Misinformation about COVID-19 and vaccines designed to protect against it constitutes a “public health crisis,” the Contra Costa County Board of Supervisors said on Tuesday, sparking backlash from many residents.
In a statement they unanimously adopted, regulators said the vaccines meet rigorous scientific standards and skepticism about the danger posed by COVID-19 has “created a culture of distrust” that undermines public health efforts to end the pandemic.
Observer John Joey, who submitted the statement with Supervisor Karen Mitchoff, quoted a quote commonly attributed to the late New York Senator Daniel Patrick Moynihan: “Everyone is entitled to their own opinion, not their own facts.”
The Symbolic Declaration is the county’s final step in promoting vaccination. Currently, 82% of residents 12 and older in the county are fully vaccinated, and earlier this month Contra Costa joined other Gulf counties in setting criteria to end the home mask mandate for these people.
Dr Chris Farnitano, public health specialist for Contra Costa, said the county is on track to meet the first criteria by the end of this month, which reaches a moderate “yellow level” of COVID-19 transmission according to the Centers for Disease Control and Prevention Standards.
Farnitano said the county could meet two other criteria, including hospital admissions and COVID-19 vaccination rates, by December or early January if current trends continue.
At Tuesday’s meeting, dozens of speakers blasted oversight and county health officials for promoting vaccines and labeling skeptical comments about them as misinformation.
Many have suggested that the governing body violates their freedom of expression by equating opposing beliefs with false information.
“This policy has created two classes of people — the vaccinated and the unvaccinated,” said Brock Venborn, a firefighter and paramedic for the Contra Costa County Fire Protection District.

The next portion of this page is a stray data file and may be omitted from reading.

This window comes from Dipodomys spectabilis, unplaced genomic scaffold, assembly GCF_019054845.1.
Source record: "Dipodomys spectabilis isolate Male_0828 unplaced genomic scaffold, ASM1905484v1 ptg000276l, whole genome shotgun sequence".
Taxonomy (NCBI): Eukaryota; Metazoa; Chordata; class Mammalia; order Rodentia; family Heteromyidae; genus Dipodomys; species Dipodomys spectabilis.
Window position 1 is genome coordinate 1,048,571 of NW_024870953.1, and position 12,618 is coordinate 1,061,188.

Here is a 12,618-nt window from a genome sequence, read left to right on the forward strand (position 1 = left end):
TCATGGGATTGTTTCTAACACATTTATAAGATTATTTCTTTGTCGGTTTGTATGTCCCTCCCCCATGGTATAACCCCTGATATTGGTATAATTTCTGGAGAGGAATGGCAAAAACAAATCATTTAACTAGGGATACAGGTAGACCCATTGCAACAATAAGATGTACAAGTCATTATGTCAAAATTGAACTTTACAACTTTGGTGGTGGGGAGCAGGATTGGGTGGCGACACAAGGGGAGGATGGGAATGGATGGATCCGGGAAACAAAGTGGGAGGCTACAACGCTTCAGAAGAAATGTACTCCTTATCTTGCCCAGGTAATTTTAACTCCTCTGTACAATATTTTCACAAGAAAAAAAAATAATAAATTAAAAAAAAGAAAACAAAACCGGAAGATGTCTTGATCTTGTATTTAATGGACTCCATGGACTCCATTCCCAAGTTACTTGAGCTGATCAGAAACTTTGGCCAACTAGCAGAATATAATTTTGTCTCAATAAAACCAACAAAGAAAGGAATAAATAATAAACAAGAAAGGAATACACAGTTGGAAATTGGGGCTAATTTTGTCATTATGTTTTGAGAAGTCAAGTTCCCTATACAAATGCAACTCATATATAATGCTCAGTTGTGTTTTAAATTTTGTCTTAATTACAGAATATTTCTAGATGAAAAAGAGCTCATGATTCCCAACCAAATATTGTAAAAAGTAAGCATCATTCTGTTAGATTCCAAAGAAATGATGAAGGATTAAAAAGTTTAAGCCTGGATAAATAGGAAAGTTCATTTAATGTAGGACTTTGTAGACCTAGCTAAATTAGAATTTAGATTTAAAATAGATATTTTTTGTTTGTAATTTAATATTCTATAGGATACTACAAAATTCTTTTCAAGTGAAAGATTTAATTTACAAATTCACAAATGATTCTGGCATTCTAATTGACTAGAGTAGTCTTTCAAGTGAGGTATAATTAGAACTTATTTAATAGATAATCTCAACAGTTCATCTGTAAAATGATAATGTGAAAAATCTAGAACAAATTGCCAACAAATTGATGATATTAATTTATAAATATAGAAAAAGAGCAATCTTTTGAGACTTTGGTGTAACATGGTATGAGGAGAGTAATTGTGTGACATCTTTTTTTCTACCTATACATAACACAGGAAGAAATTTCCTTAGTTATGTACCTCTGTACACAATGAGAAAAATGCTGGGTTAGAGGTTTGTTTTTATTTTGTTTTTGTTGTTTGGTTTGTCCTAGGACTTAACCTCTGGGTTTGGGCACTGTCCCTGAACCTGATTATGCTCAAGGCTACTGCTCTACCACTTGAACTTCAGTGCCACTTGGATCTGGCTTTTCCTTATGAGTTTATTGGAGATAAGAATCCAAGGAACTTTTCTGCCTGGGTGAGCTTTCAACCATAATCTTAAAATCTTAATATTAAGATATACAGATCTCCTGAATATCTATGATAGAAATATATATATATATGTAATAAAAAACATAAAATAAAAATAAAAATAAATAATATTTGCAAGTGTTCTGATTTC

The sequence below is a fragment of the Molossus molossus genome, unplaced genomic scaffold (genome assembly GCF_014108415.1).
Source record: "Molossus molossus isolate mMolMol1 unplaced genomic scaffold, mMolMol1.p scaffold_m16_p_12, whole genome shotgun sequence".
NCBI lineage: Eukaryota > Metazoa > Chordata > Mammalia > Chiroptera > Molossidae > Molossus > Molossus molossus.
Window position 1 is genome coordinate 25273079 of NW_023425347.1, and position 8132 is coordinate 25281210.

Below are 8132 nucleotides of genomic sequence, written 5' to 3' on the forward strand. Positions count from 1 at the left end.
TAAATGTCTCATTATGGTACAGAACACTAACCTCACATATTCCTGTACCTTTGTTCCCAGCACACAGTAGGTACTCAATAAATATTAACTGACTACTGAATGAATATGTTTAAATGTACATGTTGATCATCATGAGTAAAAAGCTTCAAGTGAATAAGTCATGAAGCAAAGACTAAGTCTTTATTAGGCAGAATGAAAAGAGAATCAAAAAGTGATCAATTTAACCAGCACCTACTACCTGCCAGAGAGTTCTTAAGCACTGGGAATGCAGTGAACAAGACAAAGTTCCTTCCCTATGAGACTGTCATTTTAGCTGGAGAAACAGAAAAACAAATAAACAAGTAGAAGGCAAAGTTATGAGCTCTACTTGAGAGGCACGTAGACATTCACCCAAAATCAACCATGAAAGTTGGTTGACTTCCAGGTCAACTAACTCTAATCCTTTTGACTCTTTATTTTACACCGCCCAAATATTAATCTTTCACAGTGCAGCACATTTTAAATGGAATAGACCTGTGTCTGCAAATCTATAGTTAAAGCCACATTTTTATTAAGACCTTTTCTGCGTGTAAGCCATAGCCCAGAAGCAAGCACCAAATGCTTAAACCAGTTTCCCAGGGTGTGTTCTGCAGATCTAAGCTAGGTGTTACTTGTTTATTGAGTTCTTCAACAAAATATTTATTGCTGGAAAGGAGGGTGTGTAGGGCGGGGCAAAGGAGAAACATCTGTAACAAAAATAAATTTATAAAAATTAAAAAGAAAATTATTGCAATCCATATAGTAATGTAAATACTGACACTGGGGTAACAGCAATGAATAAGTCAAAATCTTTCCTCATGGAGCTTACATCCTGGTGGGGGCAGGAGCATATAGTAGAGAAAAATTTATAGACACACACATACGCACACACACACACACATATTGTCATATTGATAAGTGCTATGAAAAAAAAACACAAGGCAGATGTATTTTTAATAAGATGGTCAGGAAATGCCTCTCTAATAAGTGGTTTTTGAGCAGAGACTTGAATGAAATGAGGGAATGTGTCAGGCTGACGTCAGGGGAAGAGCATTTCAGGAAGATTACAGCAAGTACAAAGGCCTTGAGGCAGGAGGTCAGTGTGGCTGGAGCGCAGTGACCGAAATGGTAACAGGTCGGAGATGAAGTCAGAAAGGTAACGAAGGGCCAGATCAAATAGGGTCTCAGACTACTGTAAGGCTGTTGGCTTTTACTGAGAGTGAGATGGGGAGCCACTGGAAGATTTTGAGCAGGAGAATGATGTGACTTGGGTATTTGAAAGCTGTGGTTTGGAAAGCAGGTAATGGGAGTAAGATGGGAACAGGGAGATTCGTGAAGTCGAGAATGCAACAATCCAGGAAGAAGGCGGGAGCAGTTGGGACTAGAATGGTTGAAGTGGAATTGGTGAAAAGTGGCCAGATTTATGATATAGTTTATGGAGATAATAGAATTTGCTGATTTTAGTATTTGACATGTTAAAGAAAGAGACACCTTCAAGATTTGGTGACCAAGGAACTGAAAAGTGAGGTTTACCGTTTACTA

He said one of his colleagues could be fired for refusing to be vaccinated and mourning the need for regular testing for the virus.
Other speakers wondered how much the definition of “disinformation” could be broadened to fit the oversight point of view, calling the declaration a “slippery slope”.
The oversight statement indicated that health workers, doctors and nurses recommended vaccines and alleges that false information about them led eligible residents to “refuse to vaccinate with COVID-19, abandon public health measures such as face closure and physical distancing; and the use of unsubstantiated treatments. “
Jason, a Hercules police officer who gave only his name, called the announcement “a direct attack on the First Amendment to the Constitution.”
“Years ago, a round earth was considered disinformation and science was exhausted,” Jason said. “We obviously know that’s not true.”
Lindsay King, a county resident who attended Tuesday’s meeting, said freedom of speech is “the backbone of a free society,” and warned of the political implications for regulators.
“Eradicating the rotten systems that propelled this agenda will be resolved by lawsuits and recalls,” King said. “You can do it, but it will come back to you.”
At one point, Joya flared up after spokesman Jackie Cota said the disinformation statement smacked of “frontier brown-shirt Nazism,” referring to the paramilitary wing of the Nazi party.
“It’s disgusting what you just said,” Joya snapped, adding later that although Kota had the constitutional right to make the remark, “I have the right to call it shameful, disgusting, inappropriate … I cannot allow that. No comments “.